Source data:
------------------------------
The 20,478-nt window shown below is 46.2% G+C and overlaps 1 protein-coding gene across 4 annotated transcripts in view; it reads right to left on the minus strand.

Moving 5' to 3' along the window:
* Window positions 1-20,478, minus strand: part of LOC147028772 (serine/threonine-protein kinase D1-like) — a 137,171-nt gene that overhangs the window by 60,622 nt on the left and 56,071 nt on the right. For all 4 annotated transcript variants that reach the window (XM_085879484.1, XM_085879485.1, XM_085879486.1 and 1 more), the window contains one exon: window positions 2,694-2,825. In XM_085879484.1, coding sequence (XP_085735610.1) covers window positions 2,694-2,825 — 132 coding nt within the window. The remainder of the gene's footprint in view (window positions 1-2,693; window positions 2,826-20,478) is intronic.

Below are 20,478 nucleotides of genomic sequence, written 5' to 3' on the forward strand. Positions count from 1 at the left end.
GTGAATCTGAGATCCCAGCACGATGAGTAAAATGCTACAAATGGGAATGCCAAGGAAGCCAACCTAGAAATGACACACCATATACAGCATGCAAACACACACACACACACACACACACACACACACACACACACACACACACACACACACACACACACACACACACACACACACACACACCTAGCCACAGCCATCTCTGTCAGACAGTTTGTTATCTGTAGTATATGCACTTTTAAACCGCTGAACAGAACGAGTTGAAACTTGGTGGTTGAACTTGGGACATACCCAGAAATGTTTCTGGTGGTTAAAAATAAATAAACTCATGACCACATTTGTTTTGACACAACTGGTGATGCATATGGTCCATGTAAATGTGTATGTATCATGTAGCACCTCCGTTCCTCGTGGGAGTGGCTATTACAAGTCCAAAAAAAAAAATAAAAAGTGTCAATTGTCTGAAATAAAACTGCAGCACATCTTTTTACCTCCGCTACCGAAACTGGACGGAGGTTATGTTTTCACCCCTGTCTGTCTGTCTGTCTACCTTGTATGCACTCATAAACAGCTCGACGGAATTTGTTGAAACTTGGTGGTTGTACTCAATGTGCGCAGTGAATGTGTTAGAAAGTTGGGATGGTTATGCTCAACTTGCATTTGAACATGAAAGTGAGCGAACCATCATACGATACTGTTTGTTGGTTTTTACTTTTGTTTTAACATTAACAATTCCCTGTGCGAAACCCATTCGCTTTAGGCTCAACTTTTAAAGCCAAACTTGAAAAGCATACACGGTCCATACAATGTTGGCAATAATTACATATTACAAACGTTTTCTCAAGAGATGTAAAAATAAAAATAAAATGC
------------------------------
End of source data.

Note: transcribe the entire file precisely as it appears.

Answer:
The 20,478-nt window shown below is 46.2% G+C and overlaps 1 protein-coding gene across 4 annotated transcripts in view; it reads right to left on the minus strand.

Moving 5' to 3' along the window:
* Window positions 1-20,478, minus strand: part of LOC147028772 (serine/threonine-protein kinase D1-like) — a 137,171-nt gene that overhangs the window by 60,622 nt on the left and 56,071 nt on the right. For all 4 annotated transcript variants that reach the window (XM_085879484.1, XM_085879485.1, XM_085879486.1 and 1 more), the window contains one exon: window positions 2,694-2,825. In XM_085879484.1, coding sequence (XP_085735610.1) covers window positions 2,694-2,825 — 132 coding nt within the window. The remainder of the gene's footprint in view (window positions 1-2,693; window positions 2,826-20,478) is intronic.

Below are 20,478 nucleotides of genomic sequence, written 5' to 3' on the forward strand. Positions count from 1 at the left end.
GTGAATCTGAGATCCCAGCACGATGAGTAAAATGCTACAAATGGGAATGCCAAGGAAGCCAACCTAGAAATGACACACCATATACAGCATGCAAACACACACACACACACACACACACACACACACACACACACACACACACACACACACACACACACACACACACACACACACACACACCTAGCCACAGCCATCTCTGTCAGACAGTTTGTTATCTGTAGTATATGCACTTTTAAACCGCTGAACAGAACGAGTTGAAACTTGGTGGTTGAACTTGGGACATACCCAGAAATGTTTCTGGTGGTTAAAAATAAATAAACTCATGACCACATTTGTTTTGACACAACTGGTGATGCATATGGTCCATGTAAATGTGTATGTATCATGTAGCACCTCCGTTCCTCGTGGGAGTGGCTATTACAAGTCCAAAAAAAAAAATAAAAAGTGTCAATTGTCTGAAATAAAACTGCAGCACATCTTTTTACCTCCGCTACCGAAACTGGACGGAGGTTATGTTTTCACCCCTGTCTGTCTGTCTGTCTACCTTGTATGCACTCATAAACAGCTCGACGGAATTTGTTGAAACTTGGTGGTTGTACTCAATGTGCGCAGTGAATGTGTTAGAAAGTTGGGATGGTTATGCTCAACTTGCATTTGAACATGAAAGTGAGCGAACCATCATACGATACTGTTTGTTGGTTTTTACTTTTGTTTTAACATTAACAATTCCCTGTGCGAAACCCATTCGCTTTAGGCTCAACTTTTAAAGCCAAACTTGAAAAGCATACACGGTCCATACAATGTTGGCAATAATTACATATTACAAACGTTTTCTCAAGAGATGTAAAAATAAAAATAAAATGC